View Full Version : Taking cuttings from Oak
There's a Victorian park close to my home full of big Oak trees, many of them evergreen (which will be usefull if I intend to keep Phylliums one day) but I was wondering how readily do species of Oak grow from cuttings? I've tried to take cuttings of Eucalyptus ignoring advice that it simply wouldn't work (and yeah, unsuprisingally it didn't :p) but I was wondering if Oak fares any better?
I have never tried myself Luna. I can't really make a lot of sense of what they are saying, but there's a bit of info here: rooting Oak cuttings - Plant Propagation Forum - GardenWeb (http://forums.gardenweb.com/forums/load/propa/msg0319142623588.html)
06-20-2009, 11:28 AM
Basically what they're saying is you wouldn't use rooting powder on an oak cutting, so don't bother. A graft is where you take a root stock and the piece to be rooted and cut them in such a way that they slot together, that way the root stock immediately supplies the scion with what it needs. As someone on the forum said it's rather hard to even graft them on to their own seedlings, and probably has quite a low success rate at the best of times.
So the answer would be: not very readily at all.
06-25-2009, 04:28 PM
Do they produce seed? seed might be an easier option if they are mature and producing seed.
Yes Eucalyptus are best grown from seed. You just sprinkle the very fine seed over the surface of potting mix and keep moist and humid until germination with regular fine misting. They do not grow when burried. Oak however will need to have the seeds burried a couple of centimetres below the soil/potting mix.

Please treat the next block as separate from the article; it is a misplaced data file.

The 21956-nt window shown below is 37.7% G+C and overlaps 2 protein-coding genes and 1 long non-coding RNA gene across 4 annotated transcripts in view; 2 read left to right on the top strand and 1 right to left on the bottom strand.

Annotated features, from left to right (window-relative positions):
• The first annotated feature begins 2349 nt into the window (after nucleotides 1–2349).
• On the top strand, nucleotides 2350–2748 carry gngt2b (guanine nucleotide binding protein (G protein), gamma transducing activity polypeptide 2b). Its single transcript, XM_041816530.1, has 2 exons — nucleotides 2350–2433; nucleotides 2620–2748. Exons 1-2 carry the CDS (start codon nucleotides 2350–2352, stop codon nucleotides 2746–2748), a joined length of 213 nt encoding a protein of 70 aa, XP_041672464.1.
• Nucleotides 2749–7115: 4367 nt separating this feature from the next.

Yeah, Oak make Acorns - there are thousands of the things near where I live in the autumn, the place where I live is pretty much the epitome of a victorian English village, very foliate and full of very large old trees. Unfortunately species such as Eucalyptus don't really figure much apart from smaller trees in peoples gardens.
The only problem with collecting and planting acorns is that I'm not sure what conditions they require to germinate. If I simply planted them it's unlikely they would germinate until next spring, and that is supposing that the acorn itself is good and the winter conditions don't affect it. I think maybe stratification could help speed things up?
06-26-2009, 04:20 PM
Stratification doesn't speed things up, it's merely a process used to make the seed go through a period of 'winter' in the refrigerator and bring it out of deep dormancy. It's used during the warmer days to germinate the seed, but during the winter months you can just leave it outside to go through it's natural germination period.
I guess you could say it speeds things up in terms of not having to wait for winter, but the process is no quicker because of it.
06-26-2009, 08:13 PM
i don't think they need stratification. I planted some seed of an american Quercus species here and i didn't have any problems germinating them. They were not stratified. Its a deciduous oak but seems to do ok here in the subtropics. I want to try and find some "live" or evergreen oak species that would do well here such as Quercus virginiana.
vBulletin® v3.6.8, Copyright ©2000-2013, Jelsoft Enterprises Ltd.